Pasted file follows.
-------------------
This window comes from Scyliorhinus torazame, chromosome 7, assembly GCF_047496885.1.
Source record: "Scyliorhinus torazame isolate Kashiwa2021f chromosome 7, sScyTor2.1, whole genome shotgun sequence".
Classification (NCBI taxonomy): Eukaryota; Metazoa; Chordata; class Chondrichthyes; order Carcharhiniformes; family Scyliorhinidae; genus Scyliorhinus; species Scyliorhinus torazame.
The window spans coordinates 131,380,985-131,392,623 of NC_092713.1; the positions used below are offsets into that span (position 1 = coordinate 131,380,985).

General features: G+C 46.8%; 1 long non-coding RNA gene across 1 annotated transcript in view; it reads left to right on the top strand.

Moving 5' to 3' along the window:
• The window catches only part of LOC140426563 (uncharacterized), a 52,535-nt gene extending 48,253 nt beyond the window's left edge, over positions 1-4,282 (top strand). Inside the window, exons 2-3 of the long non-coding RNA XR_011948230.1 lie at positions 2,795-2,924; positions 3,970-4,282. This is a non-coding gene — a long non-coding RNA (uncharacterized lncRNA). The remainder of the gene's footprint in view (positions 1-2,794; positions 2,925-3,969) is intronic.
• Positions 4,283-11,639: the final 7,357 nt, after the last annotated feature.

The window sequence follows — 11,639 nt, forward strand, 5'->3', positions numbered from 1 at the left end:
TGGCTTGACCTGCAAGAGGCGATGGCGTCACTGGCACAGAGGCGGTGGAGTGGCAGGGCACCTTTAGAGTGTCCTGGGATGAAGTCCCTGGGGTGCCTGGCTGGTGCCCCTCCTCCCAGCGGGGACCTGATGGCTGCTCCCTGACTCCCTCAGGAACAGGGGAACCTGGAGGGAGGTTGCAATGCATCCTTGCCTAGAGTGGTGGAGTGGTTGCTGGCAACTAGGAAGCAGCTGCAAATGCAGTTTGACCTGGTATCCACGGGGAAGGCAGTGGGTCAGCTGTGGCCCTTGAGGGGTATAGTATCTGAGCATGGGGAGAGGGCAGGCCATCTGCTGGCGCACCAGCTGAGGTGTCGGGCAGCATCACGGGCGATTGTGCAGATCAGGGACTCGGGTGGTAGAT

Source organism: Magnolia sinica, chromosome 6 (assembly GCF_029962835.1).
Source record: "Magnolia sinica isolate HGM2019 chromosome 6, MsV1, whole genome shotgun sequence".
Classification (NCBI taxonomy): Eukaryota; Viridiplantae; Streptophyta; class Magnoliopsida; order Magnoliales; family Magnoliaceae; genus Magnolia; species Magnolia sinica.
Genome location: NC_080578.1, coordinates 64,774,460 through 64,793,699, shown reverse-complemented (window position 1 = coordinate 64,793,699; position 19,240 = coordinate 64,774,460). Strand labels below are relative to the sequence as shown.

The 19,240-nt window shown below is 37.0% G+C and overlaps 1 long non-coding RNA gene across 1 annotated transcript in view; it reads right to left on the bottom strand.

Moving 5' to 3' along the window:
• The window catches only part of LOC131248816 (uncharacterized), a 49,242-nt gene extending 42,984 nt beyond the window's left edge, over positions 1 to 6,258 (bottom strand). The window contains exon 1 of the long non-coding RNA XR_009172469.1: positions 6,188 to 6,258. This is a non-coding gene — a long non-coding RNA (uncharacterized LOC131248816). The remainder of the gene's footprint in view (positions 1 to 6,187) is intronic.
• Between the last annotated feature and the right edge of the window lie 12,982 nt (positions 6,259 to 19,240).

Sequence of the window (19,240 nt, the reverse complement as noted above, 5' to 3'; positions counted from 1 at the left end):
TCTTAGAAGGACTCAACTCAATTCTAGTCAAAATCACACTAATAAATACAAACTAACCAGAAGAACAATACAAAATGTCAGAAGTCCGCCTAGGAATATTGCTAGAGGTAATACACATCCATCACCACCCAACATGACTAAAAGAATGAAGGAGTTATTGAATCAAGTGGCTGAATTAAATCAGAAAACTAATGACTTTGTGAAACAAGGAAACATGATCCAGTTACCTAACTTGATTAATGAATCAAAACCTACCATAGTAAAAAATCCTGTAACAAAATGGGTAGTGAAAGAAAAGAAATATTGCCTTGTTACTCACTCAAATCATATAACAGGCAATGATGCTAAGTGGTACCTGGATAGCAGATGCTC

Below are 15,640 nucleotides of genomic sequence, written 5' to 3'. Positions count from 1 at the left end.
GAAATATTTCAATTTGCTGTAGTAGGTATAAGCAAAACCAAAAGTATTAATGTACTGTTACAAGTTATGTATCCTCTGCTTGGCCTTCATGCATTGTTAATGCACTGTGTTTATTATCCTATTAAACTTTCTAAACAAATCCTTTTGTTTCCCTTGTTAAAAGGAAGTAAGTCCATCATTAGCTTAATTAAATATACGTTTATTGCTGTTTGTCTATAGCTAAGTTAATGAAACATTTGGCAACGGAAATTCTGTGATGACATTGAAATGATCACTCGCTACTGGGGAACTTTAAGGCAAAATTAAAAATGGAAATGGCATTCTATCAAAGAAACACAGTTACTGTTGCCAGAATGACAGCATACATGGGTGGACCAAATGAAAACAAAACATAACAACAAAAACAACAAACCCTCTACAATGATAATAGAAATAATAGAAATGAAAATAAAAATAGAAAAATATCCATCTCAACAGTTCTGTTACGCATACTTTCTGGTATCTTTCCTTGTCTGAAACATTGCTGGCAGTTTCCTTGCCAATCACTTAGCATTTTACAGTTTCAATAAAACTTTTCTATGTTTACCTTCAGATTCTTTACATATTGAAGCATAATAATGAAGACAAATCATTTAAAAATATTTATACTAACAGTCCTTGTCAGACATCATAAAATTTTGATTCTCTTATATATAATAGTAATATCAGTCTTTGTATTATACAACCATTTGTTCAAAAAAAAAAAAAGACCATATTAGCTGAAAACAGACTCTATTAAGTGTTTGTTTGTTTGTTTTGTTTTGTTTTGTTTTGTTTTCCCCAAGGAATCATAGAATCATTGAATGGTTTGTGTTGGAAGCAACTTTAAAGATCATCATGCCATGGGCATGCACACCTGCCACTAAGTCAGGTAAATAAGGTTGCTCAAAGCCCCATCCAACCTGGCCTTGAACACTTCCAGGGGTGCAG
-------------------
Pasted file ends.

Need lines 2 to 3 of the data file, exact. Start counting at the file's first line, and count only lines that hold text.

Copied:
Source record: "Scyliorhinus torazame isolate Kashiwa2021f chromosome 7, sScyTor2.1, whole genome shotgun sequence".
Classification (NCBI taxonomy): Eukaryota; Metazoa; Chordata; class Chondrichthyes; order Carcharhiniformes; family Scyliorhinidae; genus Scyliorhinus; species Scyliorhinus torazame.